Volunteers Show Appreciation for Retirement Home Residents
By Rudi Williams
American Forces Press Service
WASHINGTON, Nov. 29, 2001 Nearly 170 volunteer soldiers, sailors, airmen, Marines and family members recently spent a morning showing their appreciation to residents here at the U.S. Soldiers' and Airmen's Home.
The adults raked leaves, trimmed trees, assembled bed frames and mattresses and called bingo while children made thank-you cards and a large banner for the aging veterans. The banner read, "A Salute to Our Veterans."
Air Force Lt. Col. Dana Born and six-month-old daughter, Heather, make a thank- you card during a volunteer day at the U.S. Soldiers' and Airmen's Home in Washington. "It's a family affair," Born said of the event at the home Nov. 17, 2001. "Our three-year-old, her cousin, my brother- in-law, my husband and baby decided to come out and bring a little joy to the veterans who risked their lives to help protect the freedoms of America." Photo by Rudi Williams.
(Click photo for screen-resolution image);high-resolution image available.
It's called the Soldiers' and Airmen's Home, but more than 1,000 men and women veterans of all services, including the Coast Guard, live there. It's nestled in the heart of the nation's capital on 32 secure acres in a park-like setting. With an average age of 76, the veterans come from every state, Puerto Rico and the Philippines.
"I grew to love and appreciate the U.S. Soldiers' and Airmen's Home and the residents. When the Joint National Family Volunteer Project was announced, it was a must do for me," said Air Force Lt. Col. Dana Born. Her six-month- old daughter, Heather, was in a baby carrier strapped around her neck. "It's a family affair. Our three-year-old, her cousin, my brother-in-law, my husband and baby decided to come out and bring a little joy to the veterans who risked their lives to help protect the freedoms of America."
Born is a member of the Mission Support Squadron Command at nearby Bolling Air Force Base.
Stacey Bernabela, 20, a dental technician at Bolling's 11th Dental Clinic said she volunteered to help veterans at the home "because they've dedicated their lives to getting us to where we are today."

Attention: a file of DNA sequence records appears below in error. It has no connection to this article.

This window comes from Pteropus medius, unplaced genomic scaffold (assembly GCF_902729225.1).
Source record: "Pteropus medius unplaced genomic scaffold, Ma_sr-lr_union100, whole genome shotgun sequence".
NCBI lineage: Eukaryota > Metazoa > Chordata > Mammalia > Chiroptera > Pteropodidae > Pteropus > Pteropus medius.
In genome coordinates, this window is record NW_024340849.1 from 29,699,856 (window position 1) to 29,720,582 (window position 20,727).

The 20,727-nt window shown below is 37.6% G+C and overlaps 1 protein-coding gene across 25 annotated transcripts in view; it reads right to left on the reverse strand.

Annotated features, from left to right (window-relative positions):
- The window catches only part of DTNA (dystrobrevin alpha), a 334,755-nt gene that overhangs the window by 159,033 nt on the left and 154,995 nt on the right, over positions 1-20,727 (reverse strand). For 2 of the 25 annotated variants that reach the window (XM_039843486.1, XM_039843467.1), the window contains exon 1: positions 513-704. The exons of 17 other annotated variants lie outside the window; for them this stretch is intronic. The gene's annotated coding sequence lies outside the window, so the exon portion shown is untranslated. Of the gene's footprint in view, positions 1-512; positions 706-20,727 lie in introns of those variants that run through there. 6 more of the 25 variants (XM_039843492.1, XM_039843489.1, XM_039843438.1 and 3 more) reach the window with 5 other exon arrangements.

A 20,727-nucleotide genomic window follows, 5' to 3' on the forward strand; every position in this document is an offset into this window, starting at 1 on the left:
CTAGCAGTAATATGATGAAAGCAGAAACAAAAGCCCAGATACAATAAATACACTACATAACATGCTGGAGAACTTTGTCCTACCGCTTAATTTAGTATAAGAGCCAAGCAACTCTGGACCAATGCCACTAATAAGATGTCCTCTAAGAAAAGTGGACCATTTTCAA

To Tracey Brooks, volunteering at the home was a lesson for her daughters, Mariah, 9, and Myra, 6.
"We decided to come out because we wanted to share our love with someone else and to teach my children that it's better to give than to receive," Brooks said. "We just wanted to give a big hug and thanks to all of those that have served in our armed forces. Our hearts goes out to them today."
Brooks' husband is Air Force Staff Sgt. Otis H. Brooks III who works for the Office of the Secretary of Defense at the Pentagon.
Noting that the Boy Scouts celebrate hometown heroes during November, Scout leader Brian Nickols said he and four Cub Scouts came out to support the veterans and show their appreciation to them. The Cubs, from Den 2 in Pack 987 of Vienna, Va., helped make more than 230 thank-you cards and a large banner.
Marie Cavalcante, 12, said she wanted "to compliment the veterans for the good job they've done for our country." The daughter of Navy Senior Chief Petty Officer Robert Cavalcante, she attends Mattawoman Middle School, Waldorf, Md.
Her sister Jamie, 14, of Westlake High School in Waldorf, said she was "just helping out and fitting in wherever I can in making a difference -- letting them know that they're really special to us."
"This is the Navy family month so we wanted to do an activity that involved our families," adult volunteer Kevin Macey said. "We also wanted to give a little back to the men and women that have defended the nation."
Visit the DoD "Home for Heroes" web site at www.defenselink.mil/specials/heroes/.